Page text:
Empathize is the starting point and demands research to learn about the audience that’s going to use the product, what they do, say, think and feel, what motivate or discourage them and where they experience frustration.
Define is when you dig deeper into the issue by combining knowledge gained during empathy. This is when you organize your observations to establish the common pain points, find out the actual user needs and highlighting opportunities for innovation.
Ideate is the step when you gather your team and brainstorm as many crazy and creative ideas as possible, addressing the human needs identified in the define phase.
Prototype is created to weigh the impact and feasibility of ideas and making continuous improvements based on the received feedback.
Test involves putting your prototype in front of real customers for feedback to verify if the designed solution meets user’ needs and if it has improved how users feel, think or can help them with their tasks.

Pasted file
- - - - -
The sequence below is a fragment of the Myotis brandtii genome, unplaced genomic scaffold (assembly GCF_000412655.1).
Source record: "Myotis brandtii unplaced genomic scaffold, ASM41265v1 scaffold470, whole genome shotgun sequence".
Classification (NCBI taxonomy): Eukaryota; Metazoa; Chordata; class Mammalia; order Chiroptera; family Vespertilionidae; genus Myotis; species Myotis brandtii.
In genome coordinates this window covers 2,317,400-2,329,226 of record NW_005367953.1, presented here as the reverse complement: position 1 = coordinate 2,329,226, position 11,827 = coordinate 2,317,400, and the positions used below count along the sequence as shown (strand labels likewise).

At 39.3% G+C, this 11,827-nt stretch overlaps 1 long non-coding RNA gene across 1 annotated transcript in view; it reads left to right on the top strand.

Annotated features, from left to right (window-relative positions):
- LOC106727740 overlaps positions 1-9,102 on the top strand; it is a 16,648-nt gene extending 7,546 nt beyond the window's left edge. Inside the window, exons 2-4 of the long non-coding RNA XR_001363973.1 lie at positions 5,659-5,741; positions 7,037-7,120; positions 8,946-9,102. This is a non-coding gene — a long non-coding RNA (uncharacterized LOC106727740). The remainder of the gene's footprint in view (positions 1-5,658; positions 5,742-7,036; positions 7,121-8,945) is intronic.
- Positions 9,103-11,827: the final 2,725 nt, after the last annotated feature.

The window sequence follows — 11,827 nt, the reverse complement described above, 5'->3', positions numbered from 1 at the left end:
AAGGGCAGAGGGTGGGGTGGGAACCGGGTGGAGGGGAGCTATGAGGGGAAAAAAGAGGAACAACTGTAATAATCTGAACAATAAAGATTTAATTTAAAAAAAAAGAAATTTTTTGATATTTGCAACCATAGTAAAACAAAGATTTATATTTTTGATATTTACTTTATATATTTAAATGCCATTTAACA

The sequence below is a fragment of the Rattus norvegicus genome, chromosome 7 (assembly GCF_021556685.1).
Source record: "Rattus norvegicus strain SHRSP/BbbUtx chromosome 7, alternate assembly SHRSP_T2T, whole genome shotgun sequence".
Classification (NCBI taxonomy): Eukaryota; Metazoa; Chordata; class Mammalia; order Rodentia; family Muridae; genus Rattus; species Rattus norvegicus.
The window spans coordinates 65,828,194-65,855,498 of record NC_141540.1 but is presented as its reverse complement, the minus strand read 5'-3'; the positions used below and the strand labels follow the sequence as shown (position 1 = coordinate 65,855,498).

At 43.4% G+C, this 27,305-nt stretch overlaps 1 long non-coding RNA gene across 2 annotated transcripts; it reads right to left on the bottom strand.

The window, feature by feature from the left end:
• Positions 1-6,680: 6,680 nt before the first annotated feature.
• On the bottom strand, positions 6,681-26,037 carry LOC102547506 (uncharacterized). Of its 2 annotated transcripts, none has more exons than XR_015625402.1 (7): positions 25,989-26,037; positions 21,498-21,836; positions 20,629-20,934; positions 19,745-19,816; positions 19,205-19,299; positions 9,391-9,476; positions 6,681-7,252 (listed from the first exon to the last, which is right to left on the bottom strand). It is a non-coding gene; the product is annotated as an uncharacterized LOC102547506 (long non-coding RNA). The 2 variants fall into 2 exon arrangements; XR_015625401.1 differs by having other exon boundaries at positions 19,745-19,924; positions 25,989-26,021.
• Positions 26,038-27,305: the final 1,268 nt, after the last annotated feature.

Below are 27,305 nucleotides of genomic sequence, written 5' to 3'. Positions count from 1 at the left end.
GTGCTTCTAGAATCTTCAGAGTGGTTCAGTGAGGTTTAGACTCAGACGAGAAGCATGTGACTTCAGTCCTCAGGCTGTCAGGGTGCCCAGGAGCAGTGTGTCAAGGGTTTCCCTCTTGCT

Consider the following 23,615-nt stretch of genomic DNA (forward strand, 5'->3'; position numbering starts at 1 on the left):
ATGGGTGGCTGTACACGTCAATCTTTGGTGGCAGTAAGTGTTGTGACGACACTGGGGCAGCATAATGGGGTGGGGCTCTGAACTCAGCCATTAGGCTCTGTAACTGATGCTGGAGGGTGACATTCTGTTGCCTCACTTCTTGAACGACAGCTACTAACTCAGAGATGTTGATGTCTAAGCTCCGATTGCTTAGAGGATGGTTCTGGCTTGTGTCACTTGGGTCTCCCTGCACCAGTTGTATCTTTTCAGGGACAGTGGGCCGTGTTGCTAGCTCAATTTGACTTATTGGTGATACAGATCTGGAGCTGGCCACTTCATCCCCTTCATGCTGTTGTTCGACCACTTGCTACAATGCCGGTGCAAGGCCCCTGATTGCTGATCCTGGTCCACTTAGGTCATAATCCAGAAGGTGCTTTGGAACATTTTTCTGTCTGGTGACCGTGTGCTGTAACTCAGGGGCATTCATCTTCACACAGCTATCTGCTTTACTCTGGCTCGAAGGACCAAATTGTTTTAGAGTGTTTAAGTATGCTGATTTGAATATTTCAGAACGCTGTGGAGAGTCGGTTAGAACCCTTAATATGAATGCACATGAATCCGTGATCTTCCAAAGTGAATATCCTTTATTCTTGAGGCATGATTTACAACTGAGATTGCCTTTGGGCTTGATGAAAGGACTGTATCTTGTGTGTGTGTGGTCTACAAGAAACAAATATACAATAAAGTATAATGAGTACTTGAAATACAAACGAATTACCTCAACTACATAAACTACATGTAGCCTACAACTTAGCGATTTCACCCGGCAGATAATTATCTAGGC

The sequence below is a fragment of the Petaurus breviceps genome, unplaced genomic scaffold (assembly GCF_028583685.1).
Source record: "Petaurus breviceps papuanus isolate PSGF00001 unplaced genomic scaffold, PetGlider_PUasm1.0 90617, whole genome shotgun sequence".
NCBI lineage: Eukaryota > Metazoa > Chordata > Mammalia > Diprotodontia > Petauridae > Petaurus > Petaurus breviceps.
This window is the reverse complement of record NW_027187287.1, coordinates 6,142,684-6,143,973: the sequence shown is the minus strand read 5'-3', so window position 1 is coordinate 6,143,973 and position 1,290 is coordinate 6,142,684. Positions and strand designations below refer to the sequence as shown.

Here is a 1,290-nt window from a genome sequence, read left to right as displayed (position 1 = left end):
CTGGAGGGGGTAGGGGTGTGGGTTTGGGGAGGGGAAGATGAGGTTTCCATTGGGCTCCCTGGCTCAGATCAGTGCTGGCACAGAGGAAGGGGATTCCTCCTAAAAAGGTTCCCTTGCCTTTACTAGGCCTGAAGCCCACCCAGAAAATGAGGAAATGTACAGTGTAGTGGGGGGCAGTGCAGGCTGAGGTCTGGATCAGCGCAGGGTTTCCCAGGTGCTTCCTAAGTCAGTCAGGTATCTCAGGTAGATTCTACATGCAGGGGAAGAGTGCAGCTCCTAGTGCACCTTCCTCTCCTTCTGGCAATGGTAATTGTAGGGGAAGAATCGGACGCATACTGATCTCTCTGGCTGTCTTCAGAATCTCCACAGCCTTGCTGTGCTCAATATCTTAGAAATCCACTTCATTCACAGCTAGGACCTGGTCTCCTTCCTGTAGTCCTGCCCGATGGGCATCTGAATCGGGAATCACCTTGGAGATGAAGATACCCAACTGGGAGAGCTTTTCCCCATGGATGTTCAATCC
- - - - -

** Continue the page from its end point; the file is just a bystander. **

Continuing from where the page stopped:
Implement involves putting your vision into effect, ensuring your solution is materialized and touching the lives of your end users.
Whoa! That’s a lot. So, why is it getting so popular?
The main advantage here is that user is not the center of the process, but HUMAN is. If you are wondering how a user is different from Human.
If you are wondering how a user is different from a human. A user is a subset of Human, and in design thinking, you are not learning about your users just for your product and observing only what’s required for it. But analyzing a big picture of their lives by shadowing them to find actual problems they face in their daily lives. In turn, the design elements are not there for decoration, but to tackle actual user needs and challenges.
An empathetic design approach that doesn’t involve individual opinion, but multidisciplinary teams brainstorming the human needs and coming with the solution together, build a product and work on the feedback, so it carries their collective expertise. The combination of rapid prototyping and quick feedback creates a product that solves real problems and in turn valued by users.